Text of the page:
You should learn how to store the organic apples properly in a cool and dry location that is away from insects or rodents. If you buy a lot of organic apples, then you should learn how to freeze or can the fruit so that it remains edible. Dietitians recommend eating at least five servings of produce each day, so you should buy organic apples frequently. 

Making ‘Cents’ of Health Foods: Avocado

Often, we walk pass the avocado section in the supermarket because it seems so expensive. But if we know, spending those extra cents will be beneficial to our health we would prefer spending the cents to keep our health. 

Daily Recommended Value

Among fruits and vegetables, avocado stand apart for the many ways it can support our health with healthy fats, protein, vitamins and mineral content. From 100 grams of avocado you get a quarter of the daily amount recommended. This unique vitamin helps build stronger bones, lower cholesterol, and assist in blood clotting. 

Nutrient Content

Avocado also supplies us with folate which may help in preventing Alzheimer’s disease and dementia, prevent some kinds of cancer and may assist with anxiety, depression and sleep problems. With the vitamin C in avocado, your immune system will be greatly enhanced to fight off illnesses. The potassium in this fruit can assist in lowering blood pressure levels, needed for people with a heart problem history. It has also been shown to prevent kidney failure. 

Avocado’s monounsaturated fats can also boost our cardiovascular health, prevent inflammation and related infections. Also, with its supply of fiber, this fruit assists with weight control. Avocados also help with the absorption of antioxidants which helps us to keep infections and even cancer at bay. It also aids in.maintaining eye health.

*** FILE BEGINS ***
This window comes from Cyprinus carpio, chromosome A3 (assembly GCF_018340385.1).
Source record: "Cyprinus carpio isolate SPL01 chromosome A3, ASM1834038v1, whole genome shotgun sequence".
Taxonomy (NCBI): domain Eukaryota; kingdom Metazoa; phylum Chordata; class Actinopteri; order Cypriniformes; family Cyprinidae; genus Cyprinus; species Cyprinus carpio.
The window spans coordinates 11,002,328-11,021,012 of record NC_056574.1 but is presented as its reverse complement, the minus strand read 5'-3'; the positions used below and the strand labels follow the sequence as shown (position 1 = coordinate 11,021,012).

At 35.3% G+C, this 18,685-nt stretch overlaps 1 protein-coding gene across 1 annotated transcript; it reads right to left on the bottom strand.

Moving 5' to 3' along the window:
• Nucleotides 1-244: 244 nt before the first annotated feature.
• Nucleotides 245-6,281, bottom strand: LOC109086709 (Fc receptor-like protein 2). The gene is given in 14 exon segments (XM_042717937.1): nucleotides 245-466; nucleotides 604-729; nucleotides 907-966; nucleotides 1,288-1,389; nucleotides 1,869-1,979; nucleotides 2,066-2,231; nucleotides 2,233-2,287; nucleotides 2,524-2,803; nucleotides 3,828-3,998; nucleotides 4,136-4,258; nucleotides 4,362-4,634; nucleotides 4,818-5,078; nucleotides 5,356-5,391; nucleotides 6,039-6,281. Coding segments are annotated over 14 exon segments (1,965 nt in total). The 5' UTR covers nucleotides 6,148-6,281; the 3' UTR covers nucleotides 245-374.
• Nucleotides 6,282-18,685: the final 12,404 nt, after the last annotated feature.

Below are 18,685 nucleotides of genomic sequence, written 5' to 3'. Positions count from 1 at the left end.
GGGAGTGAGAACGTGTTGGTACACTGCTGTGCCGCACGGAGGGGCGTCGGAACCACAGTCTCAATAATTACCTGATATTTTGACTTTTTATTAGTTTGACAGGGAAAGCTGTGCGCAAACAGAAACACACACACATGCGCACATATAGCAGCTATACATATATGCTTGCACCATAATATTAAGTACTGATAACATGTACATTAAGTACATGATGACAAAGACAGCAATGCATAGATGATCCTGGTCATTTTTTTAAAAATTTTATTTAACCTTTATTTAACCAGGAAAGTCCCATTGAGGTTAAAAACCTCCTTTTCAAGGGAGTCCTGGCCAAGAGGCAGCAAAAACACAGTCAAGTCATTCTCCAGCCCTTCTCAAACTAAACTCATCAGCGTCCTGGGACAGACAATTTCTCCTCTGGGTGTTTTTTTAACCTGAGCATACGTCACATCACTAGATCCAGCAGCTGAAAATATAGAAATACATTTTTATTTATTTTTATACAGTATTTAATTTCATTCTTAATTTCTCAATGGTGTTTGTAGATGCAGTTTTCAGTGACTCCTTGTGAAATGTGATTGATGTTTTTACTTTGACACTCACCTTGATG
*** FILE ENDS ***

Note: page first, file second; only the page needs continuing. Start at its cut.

Additional Benefits

There are other benefits associated with consuming avocado daily, including keeping arthritis at bay, reduce symptoms of osteoarthritis and reducing the side effects of chemotherapy. Also it’s a versatile fruit and can be prepared in many attractive ways. 

Making ‘Cents’ of Health Foods: Grass-Fed Steak

When considering which foods to buy and why, a top priority should always be to think about the future. You should always think about ways to provide the best for your body so that its health is maintained throughout the years.  
 
One way to do this is to consider the use of organic products.  

Grass-Fed Steaks 

 Steaks are usually considered a food that is served on special occasions rather than a part of a weekly diet. Even though this is the case, we should always consider the impact this delicious food has on our bodies.  
 
Grass-fed steaks are a healthy form of steak that should be considered.  

You Are What You Eat 

What cattle graze or feed on dictates the nutritional value of the beef produced. Grass-fed cows graze on grass and while grain-fed cows are fed a diet that is not natural to them. Conventional grain-fed cows are also given growth hormones and antibiotics that can impact their nutritional values.  

Benefits 

Being fed an organic and balance diet, cows producing grass-fed steak offer fewer calories and more healthy sources of omega-3 fatty acids.  
 
Organic steak can also help reduce the risk of heart disease as the steak contains lower amounts of saturate fats. It can also potentially help fight off cancer since it contains a great nutrient called conjugated linoleic acid. 

Worth it?